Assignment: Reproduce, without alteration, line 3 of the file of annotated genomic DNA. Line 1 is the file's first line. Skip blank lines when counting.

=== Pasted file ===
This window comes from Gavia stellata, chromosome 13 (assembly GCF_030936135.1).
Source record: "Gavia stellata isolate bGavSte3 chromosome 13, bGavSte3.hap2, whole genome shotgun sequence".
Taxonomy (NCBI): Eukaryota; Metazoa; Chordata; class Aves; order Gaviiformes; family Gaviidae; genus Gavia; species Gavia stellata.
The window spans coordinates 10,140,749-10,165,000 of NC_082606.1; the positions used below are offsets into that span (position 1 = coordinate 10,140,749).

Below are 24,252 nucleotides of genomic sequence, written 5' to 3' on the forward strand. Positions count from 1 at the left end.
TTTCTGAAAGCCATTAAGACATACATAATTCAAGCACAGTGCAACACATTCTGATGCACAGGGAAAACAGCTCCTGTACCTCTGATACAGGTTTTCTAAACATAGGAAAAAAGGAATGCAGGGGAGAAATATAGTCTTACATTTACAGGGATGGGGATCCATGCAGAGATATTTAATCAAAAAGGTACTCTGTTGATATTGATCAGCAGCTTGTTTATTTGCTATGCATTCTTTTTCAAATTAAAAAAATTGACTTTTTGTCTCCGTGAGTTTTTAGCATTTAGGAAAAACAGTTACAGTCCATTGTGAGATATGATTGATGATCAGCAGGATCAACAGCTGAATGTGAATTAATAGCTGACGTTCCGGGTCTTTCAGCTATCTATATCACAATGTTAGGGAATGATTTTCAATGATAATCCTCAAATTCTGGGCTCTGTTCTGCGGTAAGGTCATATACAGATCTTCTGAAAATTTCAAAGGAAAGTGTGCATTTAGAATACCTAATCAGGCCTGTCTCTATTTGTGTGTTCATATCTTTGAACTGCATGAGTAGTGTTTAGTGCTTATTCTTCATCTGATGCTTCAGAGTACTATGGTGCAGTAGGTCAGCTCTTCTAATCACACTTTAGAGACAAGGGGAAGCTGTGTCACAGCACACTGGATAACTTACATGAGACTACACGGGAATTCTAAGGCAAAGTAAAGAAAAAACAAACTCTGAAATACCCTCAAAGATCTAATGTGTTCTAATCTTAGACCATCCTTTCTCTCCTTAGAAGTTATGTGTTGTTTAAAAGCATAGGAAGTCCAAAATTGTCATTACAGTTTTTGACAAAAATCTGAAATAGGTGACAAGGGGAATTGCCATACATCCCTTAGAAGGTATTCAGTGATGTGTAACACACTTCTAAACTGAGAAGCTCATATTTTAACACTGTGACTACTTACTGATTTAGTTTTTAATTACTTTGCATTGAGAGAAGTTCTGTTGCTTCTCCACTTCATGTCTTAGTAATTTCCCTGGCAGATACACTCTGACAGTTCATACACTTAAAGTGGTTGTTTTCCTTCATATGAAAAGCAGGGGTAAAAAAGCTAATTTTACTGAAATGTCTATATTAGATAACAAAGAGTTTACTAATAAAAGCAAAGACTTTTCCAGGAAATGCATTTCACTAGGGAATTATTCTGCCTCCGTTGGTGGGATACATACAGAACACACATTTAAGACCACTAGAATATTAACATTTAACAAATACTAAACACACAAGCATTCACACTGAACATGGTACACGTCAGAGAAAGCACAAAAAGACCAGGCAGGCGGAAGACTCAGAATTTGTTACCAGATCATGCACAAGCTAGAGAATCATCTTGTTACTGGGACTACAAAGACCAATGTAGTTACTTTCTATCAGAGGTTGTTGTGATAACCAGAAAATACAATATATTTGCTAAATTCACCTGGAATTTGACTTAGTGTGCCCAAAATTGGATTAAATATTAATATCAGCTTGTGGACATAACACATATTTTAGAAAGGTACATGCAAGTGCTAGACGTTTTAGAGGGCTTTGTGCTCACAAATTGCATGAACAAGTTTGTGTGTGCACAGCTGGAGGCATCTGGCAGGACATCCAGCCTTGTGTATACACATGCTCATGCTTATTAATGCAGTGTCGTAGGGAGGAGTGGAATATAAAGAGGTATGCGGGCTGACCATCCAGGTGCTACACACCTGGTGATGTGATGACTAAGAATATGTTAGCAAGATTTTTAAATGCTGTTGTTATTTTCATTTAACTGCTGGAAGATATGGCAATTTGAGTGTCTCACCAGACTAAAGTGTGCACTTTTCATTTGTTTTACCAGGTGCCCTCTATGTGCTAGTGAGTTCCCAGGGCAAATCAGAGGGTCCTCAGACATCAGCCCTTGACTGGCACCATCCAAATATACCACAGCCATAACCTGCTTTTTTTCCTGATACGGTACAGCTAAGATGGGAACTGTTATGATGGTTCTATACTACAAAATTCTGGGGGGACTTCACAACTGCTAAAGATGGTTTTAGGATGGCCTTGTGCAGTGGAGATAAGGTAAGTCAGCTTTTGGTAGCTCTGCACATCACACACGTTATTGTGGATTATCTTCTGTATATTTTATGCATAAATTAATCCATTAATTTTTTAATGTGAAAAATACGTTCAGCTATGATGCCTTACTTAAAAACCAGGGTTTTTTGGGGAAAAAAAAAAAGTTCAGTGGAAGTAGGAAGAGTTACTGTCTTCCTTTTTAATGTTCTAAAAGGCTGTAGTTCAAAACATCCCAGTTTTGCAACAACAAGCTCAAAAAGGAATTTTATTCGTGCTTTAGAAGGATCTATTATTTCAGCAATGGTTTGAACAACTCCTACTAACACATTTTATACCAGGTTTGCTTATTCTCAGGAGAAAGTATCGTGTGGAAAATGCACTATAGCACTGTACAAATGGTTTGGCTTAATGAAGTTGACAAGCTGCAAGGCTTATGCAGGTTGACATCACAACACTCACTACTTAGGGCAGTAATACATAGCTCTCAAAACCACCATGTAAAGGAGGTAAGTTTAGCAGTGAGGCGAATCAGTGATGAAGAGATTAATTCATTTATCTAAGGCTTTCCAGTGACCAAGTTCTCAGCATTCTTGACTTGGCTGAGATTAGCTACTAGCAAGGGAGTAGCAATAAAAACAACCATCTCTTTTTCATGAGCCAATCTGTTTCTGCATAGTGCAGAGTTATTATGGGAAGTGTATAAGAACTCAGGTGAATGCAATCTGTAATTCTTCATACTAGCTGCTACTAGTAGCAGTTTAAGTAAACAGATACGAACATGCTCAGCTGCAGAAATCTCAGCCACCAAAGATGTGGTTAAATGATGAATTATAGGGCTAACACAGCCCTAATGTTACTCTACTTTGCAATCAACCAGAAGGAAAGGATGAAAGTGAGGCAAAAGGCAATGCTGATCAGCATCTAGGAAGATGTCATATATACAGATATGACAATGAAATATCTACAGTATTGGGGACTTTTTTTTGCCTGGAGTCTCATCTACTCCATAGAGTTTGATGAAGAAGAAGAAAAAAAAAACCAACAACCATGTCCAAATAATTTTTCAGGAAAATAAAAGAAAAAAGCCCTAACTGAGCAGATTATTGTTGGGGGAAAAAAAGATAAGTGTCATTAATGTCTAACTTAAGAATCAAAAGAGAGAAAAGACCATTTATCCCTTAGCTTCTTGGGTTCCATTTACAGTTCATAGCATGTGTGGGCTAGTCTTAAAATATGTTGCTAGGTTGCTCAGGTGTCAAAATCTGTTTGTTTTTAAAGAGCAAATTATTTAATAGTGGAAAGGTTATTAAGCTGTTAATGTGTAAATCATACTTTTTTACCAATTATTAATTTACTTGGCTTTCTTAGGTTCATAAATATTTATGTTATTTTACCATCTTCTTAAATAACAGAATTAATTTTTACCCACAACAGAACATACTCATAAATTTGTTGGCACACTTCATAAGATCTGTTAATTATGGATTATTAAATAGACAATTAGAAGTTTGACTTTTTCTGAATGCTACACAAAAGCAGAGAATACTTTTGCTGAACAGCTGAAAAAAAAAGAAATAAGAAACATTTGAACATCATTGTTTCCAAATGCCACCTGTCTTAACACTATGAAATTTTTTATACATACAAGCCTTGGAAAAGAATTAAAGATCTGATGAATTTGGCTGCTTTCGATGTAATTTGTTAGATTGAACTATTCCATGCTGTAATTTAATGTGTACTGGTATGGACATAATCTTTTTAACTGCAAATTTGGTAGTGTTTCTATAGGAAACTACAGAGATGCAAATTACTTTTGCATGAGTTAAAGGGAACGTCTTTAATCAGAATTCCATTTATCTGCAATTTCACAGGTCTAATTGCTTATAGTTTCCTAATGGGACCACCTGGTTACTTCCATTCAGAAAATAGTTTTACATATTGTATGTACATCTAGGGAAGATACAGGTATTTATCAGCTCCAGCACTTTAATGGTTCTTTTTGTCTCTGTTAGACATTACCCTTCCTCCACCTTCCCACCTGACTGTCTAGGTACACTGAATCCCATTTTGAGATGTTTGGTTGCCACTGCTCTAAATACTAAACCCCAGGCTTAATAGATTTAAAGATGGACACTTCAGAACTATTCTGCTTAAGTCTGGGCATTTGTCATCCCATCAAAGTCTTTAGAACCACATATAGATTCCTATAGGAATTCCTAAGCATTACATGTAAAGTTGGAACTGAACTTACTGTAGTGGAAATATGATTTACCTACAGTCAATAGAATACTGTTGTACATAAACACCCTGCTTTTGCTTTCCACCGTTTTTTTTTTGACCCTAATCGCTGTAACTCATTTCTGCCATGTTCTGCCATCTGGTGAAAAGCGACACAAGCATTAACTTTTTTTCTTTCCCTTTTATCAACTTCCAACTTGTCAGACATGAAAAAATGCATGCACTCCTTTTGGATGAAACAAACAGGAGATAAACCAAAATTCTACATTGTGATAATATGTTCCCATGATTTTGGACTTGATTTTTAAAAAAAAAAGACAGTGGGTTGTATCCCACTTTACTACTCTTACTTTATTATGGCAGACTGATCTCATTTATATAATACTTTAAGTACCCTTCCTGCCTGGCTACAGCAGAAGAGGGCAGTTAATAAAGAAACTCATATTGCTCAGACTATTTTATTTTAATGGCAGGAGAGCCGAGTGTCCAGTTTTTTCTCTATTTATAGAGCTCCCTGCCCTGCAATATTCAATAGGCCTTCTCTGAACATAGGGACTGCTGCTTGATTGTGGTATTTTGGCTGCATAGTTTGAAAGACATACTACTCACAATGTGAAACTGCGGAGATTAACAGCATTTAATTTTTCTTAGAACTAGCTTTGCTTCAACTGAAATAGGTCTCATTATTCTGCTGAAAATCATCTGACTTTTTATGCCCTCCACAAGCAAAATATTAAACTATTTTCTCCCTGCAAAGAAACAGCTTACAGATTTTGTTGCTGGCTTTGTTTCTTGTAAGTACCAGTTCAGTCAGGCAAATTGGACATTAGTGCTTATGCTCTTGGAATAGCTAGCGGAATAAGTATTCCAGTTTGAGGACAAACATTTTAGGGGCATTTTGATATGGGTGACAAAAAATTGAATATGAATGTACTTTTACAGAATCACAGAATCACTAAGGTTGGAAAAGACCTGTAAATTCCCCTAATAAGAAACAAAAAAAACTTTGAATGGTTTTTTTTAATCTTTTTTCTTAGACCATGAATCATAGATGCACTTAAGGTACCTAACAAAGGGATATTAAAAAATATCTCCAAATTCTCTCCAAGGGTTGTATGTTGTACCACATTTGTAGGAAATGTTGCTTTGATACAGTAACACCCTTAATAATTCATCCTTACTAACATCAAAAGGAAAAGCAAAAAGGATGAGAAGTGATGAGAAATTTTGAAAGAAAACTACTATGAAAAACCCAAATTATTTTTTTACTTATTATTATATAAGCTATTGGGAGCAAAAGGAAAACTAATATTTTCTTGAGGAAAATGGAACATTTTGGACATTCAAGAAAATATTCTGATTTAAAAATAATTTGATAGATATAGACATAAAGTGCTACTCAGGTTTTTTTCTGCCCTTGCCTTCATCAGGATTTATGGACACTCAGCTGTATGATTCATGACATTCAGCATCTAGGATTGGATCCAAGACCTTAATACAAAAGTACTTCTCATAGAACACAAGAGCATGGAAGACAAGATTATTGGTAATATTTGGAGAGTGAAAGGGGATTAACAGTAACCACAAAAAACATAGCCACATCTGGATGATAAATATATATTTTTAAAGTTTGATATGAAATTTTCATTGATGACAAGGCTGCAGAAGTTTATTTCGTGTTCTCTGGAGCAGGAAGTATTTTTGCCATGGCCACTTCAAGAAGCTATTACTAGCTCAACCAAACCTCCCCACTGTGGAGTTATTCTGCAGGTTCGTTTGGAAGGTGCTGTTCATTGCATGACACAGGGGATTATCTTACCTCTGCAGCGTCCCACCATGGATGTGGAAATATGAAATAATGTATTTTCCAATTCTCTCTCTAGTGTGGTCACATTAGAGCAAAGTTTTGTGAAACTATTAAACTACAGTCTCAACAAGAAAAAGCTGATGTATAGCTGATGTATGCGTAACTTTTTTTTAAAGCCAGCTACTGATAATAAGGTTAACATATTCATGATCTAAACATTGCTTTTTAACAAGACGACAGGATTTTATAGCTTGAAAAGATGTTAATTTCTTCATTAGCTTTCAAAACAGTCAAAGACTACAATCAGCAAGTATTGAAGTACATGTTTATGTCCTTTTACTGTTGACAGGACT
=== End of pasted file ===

Taxonomy (NCBI): Eukaryota; Metazoa; Chordata; class Aves; order Gaviiformes; family Gaviidae; genus Gavia; species Gavia stellata.